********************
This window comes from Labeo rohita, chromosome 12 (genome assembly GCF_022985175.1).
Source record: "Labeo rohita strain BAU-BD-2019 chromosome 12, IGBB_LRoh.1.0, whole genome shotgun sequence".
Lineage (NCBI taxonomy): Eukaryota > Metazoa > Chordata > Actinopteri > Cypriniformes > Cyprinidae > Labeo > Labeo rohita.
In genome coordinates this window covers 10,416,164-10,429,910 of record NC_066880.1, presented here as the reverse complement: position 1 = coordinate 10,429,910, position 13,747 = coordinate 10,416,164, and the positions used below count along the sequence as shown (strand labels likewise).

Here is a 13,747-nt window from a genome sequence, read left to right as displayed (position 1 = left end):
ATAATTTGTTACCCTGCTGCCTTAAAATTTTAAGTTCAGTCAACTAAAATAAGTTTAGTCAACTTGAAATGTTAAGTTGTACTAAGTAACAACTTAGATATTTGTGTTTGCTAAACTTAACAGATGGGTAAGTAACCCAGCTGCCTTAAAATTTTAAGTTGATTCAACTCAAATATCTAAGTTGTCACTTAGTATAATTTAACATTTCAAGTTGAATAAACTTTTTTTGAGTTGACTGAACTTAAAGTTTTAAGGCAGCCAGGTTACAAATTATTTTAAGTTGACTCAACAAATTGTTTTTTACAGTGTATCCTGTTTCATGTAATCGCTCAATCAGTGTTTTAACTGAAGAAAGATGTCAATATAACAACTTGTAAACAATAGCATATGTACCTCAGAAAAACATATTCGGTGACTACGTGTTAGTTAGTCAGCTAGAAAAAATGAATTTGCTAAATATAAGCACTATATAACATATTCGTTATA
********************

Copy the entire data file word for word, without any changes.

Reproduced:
This window comes from Labeo rohita, chromosome 12 (genome assembly GCF_022985175.1).
Source record: "Labeo rohita strain BAU-BD-2019 chromosome 12, IGBB_LRoh.1.0, whole genome shotgun sequence".
Lineage (NCBI taxonomy): Eukaryota > Metazoa > Chordata > Actinopteri > Cypriniformes > Cyprinidae > Labeo > Labeo rohita.
In genome coordinates this window covers 10,416,164-10,429,910 of record NC_066880.1, presented here as the reverse complement: position 1 = coordinate 10,429,910, position 13,747 = coordinate 10,416,164, and the positions used below count along the sequence as shown (strand labels likewise).

Here is a 13,747-nt window from a genome sequence, read left to right as displayed (position 1 = left end):
ATAATTTGTTACCCTGCTGCCTTAAAATTTTAAGTTCAGTCAACTAAAATAAGTTTAGTCAACTTGAAATGTTAAGTTGTACTAAGTAACAACTTAGATATTTGTGTTTGCTAAACTTAACAGATGGGTAAGTAACCCAGCTGCCTTAAAATTTTAAGTTGATTCAACTCAAATATCTAAGTTGTCACTTAGTATAATTTAACATTTCAAGTTGAATAAACTTTTTTTGAGTTGACTGAACTTAAAGTTTTAAGGCAGCCAGGTTACAAATTATTTTAAGTTGACTCAACAAATTGTTTTTTACAGTGTATCCTGTTTCATGTAATCGCTCAATCAGTGTTTTAACTGAAGAAAGATGTCAATATAACAACTTGTAAACAATAGCATATGTACCTCAGAAAAACATATTCGGTGACTACGTGTTAGTTAGTCAGCTAGAAAAAATGAATTTGCTAAATATAAGCACTATATAACATATTCGTTATA